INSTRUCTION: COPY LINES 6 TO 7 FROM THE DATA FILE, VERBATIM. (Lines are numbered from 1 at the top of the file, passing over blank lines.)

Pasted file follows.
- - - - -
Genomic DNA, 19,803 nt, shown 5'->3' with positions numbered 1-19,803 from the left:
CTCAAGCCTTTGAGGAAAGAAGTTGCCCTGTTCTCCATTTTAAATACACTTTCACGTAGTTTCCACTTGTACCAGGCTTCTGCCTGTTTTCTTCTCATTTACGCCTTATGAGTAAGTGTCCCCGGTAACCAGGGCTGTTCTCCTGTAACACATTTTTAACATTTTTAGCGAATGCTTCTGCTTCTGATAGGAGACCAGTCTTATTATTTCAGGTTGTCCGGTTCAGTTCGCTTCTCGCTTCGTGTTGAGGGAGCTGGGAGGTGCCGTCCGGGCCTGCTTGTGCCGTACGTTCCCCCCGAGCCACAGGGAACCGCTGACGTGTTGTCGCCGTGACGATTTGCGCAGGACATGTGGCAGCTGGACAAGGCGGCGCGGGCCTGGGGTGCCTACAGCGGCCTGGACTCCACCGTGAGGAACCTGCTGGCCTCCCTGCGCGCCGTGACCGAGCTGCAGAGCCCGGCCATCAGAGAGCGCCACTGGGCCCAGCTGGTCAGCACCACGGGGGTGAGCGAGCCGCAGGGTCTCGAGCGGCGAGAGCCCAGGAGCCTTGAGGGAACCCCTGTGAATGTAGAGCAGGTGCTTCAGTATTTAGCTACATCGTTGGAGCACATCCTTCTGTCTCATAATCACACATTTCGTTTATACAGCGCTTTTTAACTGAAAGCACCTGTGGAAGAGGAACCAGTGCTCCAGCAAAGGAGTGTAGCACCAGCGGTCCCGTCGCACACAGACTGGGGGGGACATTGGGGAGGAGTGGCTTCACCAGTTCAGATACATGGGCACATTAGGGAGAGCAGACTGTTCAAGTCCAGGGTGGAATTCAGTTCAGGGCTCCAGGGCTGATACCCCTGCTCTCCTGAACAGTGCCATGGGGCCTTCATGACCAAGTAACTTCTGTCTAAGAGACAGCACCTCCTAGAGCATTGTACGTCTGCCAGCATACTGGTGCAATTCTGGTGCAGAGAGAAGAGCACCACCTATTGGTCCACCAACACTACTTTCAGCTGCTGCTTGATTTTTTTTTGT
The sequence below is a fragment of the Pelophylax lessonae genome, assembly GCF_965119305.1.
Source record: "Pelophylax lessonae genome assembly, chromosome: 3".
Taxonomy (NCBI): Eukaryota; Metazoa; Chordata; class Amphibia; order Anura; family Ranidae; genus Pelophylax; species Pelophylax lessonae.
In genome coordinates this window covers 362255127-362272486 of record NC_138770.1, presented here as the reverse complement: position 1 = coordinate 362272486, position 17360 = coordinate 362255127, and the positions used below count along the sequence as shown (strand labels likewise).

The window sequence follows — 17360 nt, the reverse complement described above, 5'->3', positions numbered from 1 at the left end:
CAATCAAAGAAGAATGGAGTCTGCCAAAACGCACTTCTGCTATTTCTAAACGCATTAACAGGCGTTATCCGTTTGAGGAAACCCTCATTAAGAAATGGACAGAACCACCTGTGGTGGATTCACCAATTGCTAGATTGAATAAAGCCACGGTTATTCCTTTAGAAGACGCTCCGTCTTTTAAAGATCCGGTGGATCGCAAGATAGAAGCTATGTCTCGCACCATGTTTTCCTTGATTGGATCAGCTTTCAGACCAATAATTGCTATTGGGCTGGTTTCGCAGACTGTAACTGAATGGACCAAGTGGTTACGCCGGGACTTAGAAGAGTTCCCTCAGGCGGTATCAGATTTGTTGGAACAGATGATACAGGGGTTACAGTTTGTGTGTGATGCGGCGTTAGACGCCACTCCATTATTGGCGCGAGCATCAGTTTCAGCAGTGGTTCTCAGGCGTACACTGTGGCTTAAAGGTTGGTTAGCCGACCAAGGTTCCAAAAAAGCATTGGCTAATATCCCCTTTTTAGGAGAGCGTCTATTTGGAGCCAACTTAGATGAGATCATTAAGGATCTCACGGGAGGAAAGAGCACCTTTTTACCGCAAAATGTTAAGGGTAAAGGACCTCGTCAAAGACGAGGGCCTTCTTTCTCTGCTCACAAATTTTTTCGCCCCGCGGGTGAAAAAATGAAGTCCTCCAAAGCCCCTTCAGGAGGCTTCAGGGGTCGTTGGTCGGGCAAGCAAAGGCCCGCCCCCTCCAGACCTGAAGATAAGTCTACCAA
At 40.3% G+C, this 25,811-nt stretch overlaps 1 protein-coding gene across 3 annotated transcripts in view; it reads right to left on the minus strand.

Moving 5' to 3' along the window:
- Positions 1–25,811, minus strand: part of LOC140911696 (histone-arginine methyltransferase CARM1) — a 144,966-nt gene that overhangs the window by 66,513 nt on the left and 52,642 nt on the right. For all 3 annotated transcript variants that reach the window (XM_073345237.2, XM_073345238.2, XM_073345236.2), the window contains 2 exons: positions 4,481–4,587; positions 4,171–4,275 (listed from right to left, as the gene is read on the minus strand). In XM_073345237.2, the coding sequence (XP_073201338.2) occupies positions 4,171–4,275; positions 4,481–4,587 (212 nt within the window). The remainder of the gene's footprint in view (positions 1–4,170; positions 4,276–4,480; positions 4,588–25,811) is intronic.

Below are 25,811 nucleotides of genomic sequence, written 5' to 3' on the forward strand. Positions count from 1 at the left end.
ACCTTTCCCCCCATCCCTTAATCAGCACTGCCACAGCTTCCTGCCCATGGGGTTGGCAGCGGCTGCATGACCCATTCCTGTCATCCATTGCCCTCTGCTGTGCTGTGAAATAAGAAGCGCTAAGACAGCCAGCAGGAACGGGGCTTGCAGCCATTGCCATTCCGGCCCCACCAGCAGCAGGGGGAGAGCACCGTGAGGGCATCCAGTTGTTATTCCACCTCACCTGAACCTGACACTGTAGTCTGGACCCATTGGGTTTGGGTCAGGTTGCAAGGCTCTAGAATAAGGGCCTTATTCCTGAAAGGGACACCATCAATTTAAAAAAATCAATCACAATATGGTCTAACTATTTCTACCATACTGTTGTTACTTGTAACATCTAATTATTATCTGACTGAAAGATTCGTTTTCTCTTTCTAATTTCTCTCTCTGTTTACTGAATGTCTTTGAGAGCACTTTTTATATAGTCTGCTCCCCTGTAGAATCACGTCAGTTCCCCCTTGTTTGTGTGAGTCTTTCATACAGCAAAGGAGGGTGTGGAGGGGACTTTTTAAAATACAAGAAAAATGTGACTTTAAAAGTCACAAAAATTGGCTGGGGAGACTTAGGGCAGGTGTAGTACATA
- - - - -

In genome coordinates this window covers 362255127-362272486 of record NC_138770.1, presented here as the reverse complement: position 1 = coordinate 362272486, position 17360 = coordinate 362255127, and the positions used below count along the sequence as shown (strand labels likewise).

The window sequence follows — 17360 nt, the reverse complement described above, 5'->3', positions numbered from 1 at the left end: